# A strictly decreasing function between uncountable subsets of the reals

By a standard technique of inductive killing everything relevant (in this case decreasing homeomorphisms between uncountable $$G_\delta$$-subsets of the real line) it is possible to prove the following fact.

Theorem (CH). Under CH the real line contains an uncountable subset $$X$$ admitting no strictly decreasing function $$f:Z\to X$$, defined on some uncountable subset $$Z$$ of $$X$$.

On the other hand, a known PFA-results of Baumgartner (about the order isomorphness of any $$\aleph_1$$-dense subsets of the real line) implies the following

Theorem (PFA). Under PFA, for any uncountable subset $$X\subset\mathbb R$$ there exists a strictly decreasing function $$f:Z\to X$$, defined on some uncountable subset $$Z\subset X$$.

Now

Question. Can this PFA-theorem be proved under a weaker assumption like OCA or (MA$$+\neg$$ CH)?

• "defined on an": do you mean "defined on any"? the article "a" is ambiguous, especially in such sentences. – YCor Jan 22 at 18:38
• @YCor Thank you for the comment. I changed "an" to "some". – Taras Banakh Jan 22 at 18:45
• OK now the meaning is clear. Anyway the correct English is "any", since the sentence is in the negative. – YCor Jan 22 at 18:58

In Todorcevic's book "Partition Problems in Topology" I have found Proposition 8.4(c) saying that under OCA for any uncountable sets $$X,Y$$ of reals there exists a strictly increasing function $$f:Z\to Y$$ defined on some uncountable subset $$Z$$ of $$X$$.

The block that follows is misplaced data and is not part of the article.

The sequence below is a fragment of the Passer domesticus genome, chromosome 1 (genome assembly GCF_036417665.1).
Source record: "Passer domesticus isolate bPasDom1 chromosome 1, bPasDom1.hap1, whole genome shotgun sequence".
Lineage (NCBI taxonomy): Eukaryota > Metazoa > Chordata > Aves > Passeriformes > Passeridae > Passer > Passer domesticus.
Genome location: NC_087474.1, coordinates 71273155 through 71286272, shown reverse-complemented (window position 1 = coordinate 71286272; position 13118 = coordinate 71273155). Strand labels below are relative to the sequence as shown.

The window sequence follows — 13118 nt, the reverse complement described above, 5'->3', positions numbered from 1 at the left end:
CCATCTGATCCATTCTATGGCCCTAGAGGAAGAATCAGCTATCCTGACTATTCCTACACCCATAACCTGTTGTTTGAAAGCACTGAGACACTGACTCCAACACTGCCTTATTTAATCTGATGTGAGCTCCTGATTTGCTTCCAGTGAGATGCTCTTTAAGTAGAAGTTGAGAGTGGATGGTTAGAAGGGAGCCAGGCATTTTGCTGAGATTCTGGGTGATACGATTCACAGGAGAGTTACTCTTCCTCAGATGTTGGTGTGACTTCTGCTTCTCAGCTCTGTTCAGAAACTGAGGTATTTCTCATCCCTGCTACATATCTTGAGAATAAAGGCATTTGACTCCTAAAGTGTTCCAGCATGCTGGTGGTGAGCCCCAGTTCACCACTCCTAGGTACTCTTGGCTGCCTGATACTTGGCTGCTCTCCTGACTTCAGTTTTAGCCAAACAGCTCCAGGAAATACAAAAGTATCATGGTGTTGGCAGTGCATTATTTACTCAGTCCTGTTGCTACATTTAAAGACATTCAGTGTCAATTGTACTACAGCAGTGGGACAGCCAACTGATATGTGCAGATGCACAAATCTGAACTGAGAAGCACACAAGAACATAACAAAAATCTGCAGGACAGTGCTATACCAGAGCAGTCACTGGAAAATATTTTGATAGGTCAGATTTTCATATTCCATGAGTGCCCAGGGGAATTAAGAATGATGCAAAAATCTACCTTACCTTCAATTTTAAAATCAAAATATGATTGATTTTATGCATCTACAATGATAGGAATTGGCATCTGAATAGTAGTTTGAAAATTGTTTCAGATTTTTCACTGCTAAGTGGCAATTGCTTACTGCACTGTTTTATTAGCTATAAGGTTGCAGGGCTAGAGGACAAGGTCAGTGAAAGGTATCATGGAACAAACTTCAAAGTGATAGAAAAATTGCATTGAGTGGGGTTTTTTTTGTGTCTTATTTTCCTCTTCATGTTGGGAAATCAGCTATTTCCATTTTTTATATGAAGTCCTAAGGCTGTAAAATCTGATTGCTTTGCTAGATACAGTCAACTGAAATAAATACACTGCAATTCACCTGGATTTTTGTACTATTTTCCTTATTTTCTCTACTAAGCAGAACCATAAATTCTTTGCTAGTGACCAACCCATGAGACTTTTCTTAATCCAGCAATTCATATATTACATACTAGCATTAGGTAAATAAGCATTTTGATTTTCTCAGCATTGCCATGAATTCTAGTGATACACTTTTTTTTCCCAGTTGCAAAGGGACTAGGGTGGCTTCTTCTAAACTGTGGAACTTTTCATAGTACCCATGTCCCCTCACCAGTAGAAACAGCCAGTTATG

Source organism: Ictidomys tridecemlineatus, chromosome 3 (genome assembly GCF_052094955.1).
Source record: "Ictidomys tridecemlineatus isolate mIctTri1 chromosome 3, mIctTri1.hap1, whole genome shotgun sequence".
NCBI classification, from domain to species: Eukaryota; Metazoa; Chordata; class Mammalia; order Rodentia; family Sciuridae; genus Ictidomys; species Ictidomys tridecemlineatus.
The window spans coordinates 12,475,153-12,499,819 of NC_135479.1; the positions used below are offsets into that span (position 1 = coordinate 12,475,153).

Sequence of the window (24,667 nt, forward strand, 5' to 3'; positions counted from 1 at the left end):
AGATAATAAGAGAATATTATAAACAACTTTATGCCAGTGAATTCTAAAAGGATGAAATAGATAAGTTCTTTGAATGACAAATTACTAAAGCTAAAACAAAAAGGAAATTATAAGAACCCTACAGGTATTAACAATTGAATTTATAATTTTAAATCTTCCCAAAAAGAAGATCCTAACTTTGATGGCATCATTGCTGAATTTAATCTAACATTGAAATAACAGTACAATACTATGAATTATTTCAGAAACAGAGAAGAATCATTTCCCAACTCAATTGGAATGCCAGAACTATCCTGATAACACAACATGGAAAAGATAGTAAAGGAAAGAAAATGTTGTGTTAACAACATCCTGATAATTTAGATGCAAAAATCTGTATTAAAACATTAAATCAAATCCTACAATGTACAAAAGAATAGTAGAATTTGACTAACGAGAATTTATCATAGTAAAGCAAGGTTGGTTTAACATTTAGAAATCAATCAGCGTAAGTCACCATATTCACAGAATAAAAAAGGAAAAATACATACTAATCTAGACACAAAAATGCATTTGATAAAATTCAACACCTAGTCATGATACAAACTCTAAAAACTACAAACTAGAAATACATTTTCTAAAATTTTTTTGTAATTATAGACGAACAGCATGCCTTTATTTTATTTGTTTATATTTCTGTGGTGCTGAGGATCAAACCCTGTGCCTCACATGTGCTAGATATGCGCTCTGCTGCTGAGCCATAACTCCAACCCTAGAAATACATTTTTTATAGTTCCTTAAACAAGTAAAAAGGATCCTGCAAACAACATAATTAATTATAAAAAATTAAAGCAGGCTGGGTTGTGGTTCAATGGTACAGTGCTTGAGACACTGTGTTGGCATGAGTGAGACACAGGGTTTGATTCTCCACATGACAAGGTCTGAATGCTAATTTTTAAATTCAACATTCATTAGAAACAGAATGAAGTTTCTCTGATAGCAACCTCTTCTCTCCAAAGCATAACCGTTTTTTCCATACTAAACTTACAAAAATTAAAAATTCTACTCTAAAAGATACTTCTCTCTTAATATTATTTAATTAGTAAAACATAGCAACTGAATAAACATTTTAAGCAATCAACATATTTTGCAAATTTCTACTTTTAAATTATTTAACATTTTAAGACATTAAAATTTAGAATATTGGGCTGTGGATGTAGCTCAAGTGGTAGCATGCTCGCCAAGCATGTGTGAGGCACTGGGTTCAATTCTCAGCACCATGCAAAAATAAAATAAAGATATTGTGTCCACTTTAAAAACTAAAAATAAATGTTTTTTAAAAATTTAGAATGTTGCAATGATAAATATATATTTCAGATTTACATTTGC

This proposition implies that for any uncountable set $$X\subset \mathbb R$$ there exists a strictly increasing function $$f:Z\to -X$$ defined on some uncountable subset $$Z\subset X$$. Then the function $$-f:Z\to X$$ is stricly decreasing.
• To complement this answer, I think the answer should be no for $\mathsf{MA}$. Abraham and Shelah proved that $\mathsf{MA}$ doesn't give you Baumgartner's theorem by showing $\mathsf{MA}$ is consistent with the existence of something called an entangled set of reals. I think an entangled set shouldn't admit the sort of map you're describing. (I don't have time to check the details today, which is why I'm just writing a comment -- I hope this helps.) – Will Brian Jan 29 at 14:10